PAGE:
Cotton pants on fire, cont.
Hardly a week goes by without cause to note a dishonest ad from Congressman Tom Cotton's campaign for Senate. The latest: Cotton's attempt at cover over his vote against the Farm Bill (the only member of the Arkansas congressional delegation to do so), claiming that President Obama "hijacked the farm bill and turned it into a food stamp bill." That's just an outright lie. Lots of folks weighed in on this, including the fact-checking operation Politifact, which awarded Cotton its worst label: "[F]ood stamps have been part of every farm bill enacted since 1973. One could say that Cotton and his allies in the House, by seeking a farm bill stripped of food stamp provisions, were actually the ones taking a more radical step, one that Congress ultimately voted against. We rate this claim Pants on Fire." The Washington Post quickly followed suit, awarding "four Pinocchios." Cotton's "pants on fire" moment came in a feel-good ad on his father's cattle farm. Look closely and you might see some bullshit.
Best viral video this week: Anchorage, Alaska, television reporter Charlo Green revealed live, on the air, that she was the owner of the Alaska Cannabis Club, the state's only medical marijuana collective. This came after she had just presented a story on the club. She said she would now be dedicating all of her "energy toward fighting for freedom and fairness, which begins with legalizing marijuana here in Alaska. And as for this job, well, not that I have a choice but — fuck it, I quit." Green then walked off the set, exiting stage right.
Remember when Rep. Nate Bell (R-Mena) foolishly sent out an offensive tweet in the midst of the manhunt for the Boston marathon bomber? If you forgot, it was, "I wonder how many Boston liberals spent the night cowering in their homes wishing they had an AR-15 with a hi-capacity magazine? #2A." Boston remembers. District 7 Boston councilman Tito Jackson sponsored an event this week to benefit the Arkansas Federation of Democratic Women (AFDW), which Jackson credited as being the first organization to "call out the offensive statement made by Arkansas State Representative Nate Bell."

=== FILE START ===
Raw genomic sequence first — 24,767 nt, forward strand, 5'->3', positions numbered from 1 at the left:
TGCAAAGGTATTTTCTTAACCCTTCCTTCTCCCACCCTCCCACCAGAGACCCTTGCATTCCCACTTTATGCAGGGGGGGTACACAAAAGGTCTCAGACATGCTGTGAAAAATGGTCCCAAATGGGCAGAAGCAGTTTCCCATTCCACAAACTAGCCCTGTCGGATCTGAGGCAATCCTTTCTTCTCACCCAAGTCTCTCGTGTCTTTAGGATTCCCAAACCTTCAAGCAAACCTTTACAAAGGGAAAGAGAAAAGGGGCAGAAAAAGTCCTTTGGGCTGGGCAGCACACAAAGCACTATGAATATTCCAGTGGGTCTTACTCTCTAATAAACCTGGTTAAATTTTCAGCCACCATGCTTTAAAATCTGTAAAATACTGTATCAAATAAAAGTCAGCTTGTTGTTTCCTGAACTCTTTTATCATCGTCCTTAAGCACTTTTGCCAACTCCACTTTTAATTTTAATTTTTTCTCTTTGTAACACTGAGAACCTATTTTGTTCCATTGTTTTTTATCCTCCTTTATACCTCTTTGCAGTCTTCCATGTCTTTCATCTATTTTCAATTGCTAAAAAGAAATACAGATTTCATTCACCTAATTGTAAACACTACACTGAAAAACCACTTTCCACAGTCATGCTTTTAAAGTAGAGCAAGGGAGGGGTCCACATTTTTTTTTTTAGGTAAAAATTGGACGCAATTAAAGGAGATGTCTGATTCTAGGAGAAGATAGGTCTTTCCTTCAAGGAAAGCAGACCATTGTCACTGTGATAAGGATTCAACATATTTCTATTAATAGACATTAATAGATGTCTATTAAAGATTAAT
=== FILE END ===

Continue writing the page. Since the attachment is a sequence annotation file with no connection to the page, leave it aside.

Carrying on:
Freedom's just another word...
A church-led group, Repeal 119, is seeking to repeal Fayetteville's new civil rights ordinance to discourage discrimination in housing and employment. Because the classes of people protected included gay people, some conservatives have gone bananas and begun a petition drive to protect those who want to be able to discriminate. According to a statement on the group's website, "While some intentions of the ordinance may be good, this law is bad for safety, bad for business, and bad for our individual freedoms." The freedom for private businesses to discriminate is of course a long-standing issue in Arkansas. The new arguments sound depressingly familiar.
Sympathy for the devil
Arkansas State University and the attorney general of Arkansas caved to pressure from a conservative Christian group and allowed football players to put Christian crosses on their football helmets. The Times' Arkansas Blog asked Arkansas State officials whether players were also free to put, say, a Satanic symbol on their helmets. Or anything else for that matter. A-State declined to comment.
The not-so-great debate
"A debate unlike anything Arkansas has seen before." That's what KARK-TV, Channel 4, promised for Friday night's gubernatorial debate between Republican Asa Hutchinson and Democrat Mike Ross. Actually, Arkansas has watched two slightly creepy men who are a bit awkward on television debate each other many times. An informal poll conducted by the Times found that zero people who watched the debate changed their minds about who to vote for. The margin of error was zero.
Hogs, by the numbers
328 pounds: average weight of Razorback offensive linemen.
6 feet, 6 inches: average height.
First: Likely rank in the Southeastern Conference in terms of average weight. Only Ole Miss comes close to being heftier.
First: Where the Hogs would rank in the National Football League, according to ESPN's Brett McMurphy.
324.5: The Razorbacks' average rushing yards per game, ranking seventh in the nation.
Earlier this month, a panicked woman in Bryant called police to report seeing a dead tiger on the side of the road. The Bryant Police Department approached with caution and discovered it was a stuffed animal. The BPD transported the friendly beast to the police department.